|

From love of anime to love of a man

by Mami Maruko

When Mel Ushikubo, 35, saw the name of her future husband, Kohei, on the Internet, she immediately wanted to see him in person, as that was the name of a character in one of her favorite anime.

“I was an anime freak, and saw about 100 anime, including ‘Naruto,’ ‘One Piece’ and ‘Orange Road’ in Canada.”

The couple met in Vancouver in September 2006, first getting in touch with each other through the website of Vancouver Japanese Language Meetup, a group that arranges exchange programs between Japanese and Canadians.

Kohei, now 33, was pursuing an MBA at a university in Vancouver. After meeting the Chiba Prefecture native for the first time, Mel immediately wanted to see him again, so she e-mailed him inviting him to a party the following week. After three weeks of hanging out together, they started dating.

Kohei’s MBA course ended in December 2006 and he came back to Japan. Mel, a native of Ottawa, came to Japan on a working holiday visa the following March. They lived together for a year and got married in February 2008. They now reside in Ota Ward, Tokyo, with their 19-month-old daughter, Chihana.

What do you do for a living?

Kohei: Before going to Canada, I worked for a life insurance company for three years. Then, after returning to Japan from Canada, I worked in the sales operation section at Dell Japan for four years. I’m between jobs at the moment and will start working for the Walt Disney Co. Japan next week.

Mel: I’m a singer-songwriter. I’m the vocalist for the pop band Duel that I do with another Japanese musician, and I write lyrics for its original songs. Back in Canada, I was a graphic designer and programmer for eight years. When I reached 30 I decided to do something that I really liked, which was music. I wanted to sing Japanese songs in Japanese. After coming to Japan, I taught private English lessons to 25 students, and did some modeling, too, apart from music-related work.

What language do you use when you talk to each other and to your daughter?

Kohei: Half Japanese and half English. We talk to Chihana mainly in Japanese.

Mel: Chihana goes to a Japanese nursery, so she talks in Japanese there, too. Lately, I try to talk to her more in English. We haven’t decided yet, but we plan to send her to a local Japanese school, and during the summer she can go to summer school in Canada. We want her to be bilingual in the future.

What do you think of each other’s jobs?

Kohei: Mel should do whatever she wants to do. I don’t believe in only women doing housework. It doesn’t matter whether you’re a man or woman, you should do both housework and your job. We want to enjoy both, and make life worthwhile.

Mel: You know, I don’t work for money. It’s OK if Kohei wants to earn money, but he should definitely enjoy his work. I felt that he was too busy working for Dell, doing a lot of overtime, so I advised him to change jobs. What’s the meaning in being married if your spouse comes home late and you don’t see each other very much?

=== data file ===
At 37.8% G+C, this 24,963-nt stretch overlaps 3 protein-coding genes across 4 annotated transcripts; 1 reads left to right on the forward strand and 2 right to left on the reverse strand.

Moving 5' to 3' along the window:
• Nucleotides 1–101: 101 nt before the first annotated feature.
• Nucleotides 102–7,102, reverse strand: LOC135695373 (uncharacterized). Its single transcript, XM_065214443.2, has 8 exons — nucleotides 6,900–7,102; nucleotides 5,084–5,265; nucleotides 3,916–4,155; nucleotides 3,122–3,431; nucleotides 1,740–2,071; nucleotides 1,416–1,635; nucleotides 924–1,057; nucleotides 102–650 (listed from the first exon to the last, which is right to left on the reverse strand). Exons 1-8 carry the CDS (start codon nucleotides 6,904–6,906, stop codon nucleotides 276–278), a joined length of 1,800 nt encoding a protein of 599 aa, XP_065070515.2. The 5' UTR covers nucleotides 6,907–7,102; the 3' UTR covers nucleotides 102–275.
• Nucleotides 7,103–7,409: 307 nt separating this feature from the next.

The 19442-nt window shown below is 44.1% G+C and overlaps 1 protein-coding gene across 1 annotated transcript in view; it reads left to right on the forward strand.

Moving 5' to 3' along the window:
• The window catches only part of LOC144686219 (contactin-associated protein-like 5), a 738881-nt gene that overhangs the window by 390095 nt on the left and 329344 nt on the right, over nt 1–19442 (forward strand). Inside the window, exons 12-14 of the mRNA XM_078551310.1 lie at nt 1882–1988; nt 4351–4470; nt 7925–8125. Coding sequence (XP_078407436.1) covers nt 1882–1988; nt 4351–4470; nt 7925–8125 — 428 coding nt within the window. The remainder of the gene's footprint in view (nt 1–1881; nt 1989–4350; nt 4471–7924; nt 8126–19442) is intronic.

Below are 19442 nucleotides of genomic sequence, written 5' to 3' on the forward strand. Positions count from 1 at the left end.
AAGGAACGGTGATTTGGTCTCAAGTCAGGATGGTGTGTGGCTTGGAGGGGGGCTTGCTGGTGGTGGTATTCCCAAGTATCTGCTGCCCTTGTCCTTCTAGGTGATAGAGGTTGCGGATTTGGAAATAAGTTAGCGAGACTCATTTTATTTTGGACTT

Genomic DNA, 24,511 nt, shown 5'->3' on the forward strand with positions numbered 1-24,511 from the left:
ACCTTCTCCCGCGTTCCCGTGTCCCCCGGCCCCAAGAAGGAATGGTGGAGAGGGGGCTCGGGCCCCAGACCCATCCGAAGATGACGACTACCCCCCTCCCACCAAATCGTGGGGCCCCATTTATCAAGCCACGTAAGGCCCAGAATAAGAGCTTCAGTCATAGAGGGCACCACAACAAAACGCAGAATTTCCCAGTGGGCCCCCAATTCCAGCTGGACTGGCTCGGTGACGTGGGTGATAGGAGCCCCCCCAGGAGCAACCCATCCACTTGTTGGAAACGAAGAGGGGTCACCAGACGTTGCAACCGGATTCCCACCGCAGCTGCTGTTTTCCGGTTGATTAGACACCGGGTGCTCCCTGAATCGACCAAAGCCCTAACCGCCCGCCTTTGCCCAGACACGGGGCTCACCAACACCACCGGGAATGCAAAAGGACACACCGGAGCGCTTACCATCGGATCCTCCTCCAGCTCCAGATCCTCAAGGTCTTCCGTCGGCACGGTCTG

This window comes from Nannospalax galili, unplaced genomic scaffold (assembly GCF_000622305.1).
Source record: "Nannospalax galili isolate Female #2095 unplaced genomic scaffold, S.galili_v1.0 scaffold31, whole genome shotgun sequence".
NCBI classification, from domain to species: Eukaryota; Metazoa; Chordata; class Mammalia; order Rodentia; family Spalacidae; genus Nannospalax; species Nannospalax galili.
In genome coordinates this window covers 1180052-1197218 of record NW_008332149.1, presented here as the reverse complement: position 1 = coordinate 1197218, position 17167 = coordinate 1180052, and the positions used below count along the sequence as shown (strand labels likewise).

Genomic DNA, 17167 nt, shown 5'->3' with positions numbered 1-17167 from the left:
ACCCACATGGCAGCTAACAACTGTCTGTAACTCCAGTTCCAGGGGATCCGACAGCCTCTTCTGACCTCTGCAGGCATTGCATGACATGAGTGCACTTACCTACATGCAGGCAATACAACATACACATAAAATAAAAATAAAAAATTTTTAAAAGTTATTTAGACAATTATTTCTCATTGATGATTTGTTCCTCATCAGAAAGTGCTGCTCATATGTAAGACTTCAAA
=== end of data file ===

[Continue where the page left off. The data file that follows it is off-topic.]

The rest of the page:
What are the good points about having a partner from a foreign country?

Kohei: First of all, I found out a different way of thinking about life and work. Second, I was able to make new foreign friends through Mel, especially couples like us. Third, I could improve my English. I worked for a foreign company, so it was an advantage for me to have a foreign partner and to be able to ask her questions about English grammar or expressions.

Mel: I didn’t marry Kohei because he is Japanese. I married him because I like Kohei very much. I don’t know about other Japanese men, but Kohei is majime (serious) and considerate. Kohei would do all the paperwork for me, which is mostly Japanese. For example, Kohei wrote the forms for entry to Chihana’s nursery.

(Mel is currently attending school learning to read and write Japanese.)

How did your parents react to the marriage?

Mel: They were happy. I’ve been divorced, so they wanted me to find someone good and majime, who will put in an effort to make a good life with me. They miss me, though, because I’m far away in Japan and we can’t see each other very often. We went to see them twice in the last four years.

Kohei: Basically, my parents leave me alone and don’t say anything. I really like Mel’s parents. Mel’s father is always cracking jokes and we share the same hobby, which is fishing.

Mel: Kohei’s parents are very nice and funny. When we told Kohei’s father about our marriage, he said to me, “Is it really OK for you to marry someone like Kohei?” I want to communicate with them more, so that is one of the reasons why I’m learning Japanese at the moment.

What kind of wedding did you have?

Mel: We had a wedding in Kashiwa, Chiba Prefecture, near Kohei’s hometown.

Kohei: It was a Shinto-style wedding. Mel wore shiromuku (white wedding kimono). The whole family wore kimono, including Mel’s parents and older sister. A wedding party in Azabu Juban followed.

What was the proposal like?

Kohei: I proposed to her at my apartment. We were talking about what we should do after Mel’s visa expired. I said to her, “Would you marry me?”

Mel: No, no, it wasn’t like that. We talked about getting married at a hotel in Kanazawa. I told Kohei that I wanted to have a baby. I explained the math, saying that I didn’t want to wait until I was 40 to have my first child. Then, Kohei told me that we should get married.

Kohei: That’s right. Then I proposed to her properly at my apartment.